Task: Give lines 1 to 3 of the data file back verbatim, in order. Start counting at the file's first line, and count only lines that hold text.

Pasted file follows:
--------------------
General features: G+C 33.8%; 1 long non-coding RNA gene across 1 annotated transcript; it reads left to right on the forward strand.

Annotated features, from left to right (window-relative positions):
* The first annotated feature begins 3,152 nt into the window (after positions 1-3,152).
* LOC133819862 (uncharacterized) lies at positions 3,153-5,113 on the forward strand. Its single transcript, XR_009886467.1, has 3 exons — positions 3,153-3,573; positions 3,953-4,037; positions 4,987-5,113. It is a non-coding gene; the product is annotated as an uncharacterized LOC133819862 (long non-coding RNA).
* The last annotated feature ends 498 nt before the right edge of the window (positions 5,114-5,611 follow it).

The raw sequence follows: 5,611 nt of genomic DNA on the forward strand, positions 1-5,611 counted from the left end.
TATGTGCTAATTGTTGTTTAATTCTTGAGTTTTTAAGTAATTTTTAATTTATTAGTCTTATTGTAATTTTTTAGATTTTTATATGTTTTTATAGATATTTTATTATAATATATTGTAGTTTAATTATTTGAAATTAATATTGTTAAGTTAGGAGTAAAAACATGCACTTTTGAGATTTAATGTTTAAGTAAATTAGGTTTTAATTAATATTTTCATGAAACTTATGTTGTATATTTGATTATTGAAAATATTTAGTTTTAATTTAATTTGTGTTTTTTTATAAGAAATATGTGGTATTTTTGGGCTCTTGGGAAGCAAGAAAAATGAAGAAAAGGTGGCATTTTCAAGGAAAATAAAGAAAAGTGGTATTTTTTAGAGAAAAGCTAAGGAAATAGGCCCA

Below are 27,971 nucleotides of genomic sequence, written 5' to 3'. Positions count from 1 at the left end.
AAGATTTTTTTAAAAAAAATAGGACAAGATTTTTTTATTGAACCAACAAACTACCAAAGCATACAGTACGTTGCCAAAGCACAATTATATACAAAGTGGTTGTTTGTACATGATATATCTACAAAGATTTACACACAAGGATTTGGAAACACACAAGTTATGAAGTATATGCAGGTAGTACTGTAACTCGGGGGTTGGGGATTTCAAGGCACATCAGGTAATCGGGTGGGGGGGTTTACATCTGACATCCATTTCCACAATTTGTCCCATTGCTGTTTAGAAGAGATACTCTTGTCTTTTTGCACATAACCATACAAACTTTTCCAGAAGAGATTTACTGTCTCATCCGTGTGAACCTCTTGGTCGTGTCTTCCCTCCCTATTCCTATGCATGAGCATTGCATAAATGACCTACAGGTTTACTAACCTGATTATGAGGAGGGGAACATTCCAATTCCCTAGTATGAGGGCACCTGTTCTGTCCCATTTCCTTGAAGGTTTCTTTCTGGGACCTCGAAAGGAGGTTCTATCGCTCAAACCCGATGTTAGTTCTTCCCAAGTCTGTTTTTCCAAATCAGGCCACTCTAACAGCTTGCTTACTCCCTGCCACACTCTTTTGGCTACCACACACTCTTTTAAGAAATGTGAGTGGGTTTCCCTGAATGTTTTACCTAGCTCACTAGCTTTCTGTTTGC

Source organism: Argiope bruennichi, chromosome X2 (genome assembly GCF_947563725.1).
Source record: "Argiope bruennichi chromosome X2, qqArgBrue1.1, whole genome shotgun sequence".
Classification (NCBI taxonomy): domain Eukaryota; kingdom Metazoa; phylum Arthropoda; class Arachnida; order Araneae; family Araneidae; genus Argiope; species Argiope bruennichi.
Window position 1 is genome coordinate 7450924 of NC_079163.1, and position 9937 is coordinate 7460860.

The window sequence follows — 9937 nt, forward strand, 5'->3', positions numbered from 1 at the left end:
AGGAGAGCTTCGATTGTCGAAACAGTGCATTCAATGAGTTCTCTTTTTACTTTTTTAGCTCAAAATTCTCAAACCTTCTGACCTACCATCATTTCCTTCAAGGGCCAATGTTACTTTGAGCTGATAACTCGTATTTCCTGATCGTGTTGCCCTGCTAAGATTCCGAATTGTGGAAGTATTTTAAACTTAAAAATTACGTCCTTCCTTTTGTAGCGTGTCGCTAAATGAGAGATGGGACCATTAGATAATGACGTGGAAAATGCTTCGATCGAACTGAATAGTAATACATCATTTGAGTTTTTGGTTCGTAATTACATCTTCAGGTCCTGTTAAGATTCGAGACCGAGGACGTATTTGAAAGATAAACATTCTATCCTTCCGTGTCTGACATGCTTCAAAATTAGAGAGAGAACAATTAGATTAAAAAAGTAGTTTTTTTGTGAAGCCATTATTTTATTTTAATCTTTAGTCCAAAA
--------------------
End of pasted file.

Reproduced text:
General features: G+C 33.8%; 1 long non-coding RNA gene across 1 annotated transcript; it reads left to right on the forward strand.

Annotated features, from left to right (window-relative positions):
* The first annotated feature begins 3,152 nt into the window (after positions 1-3,152).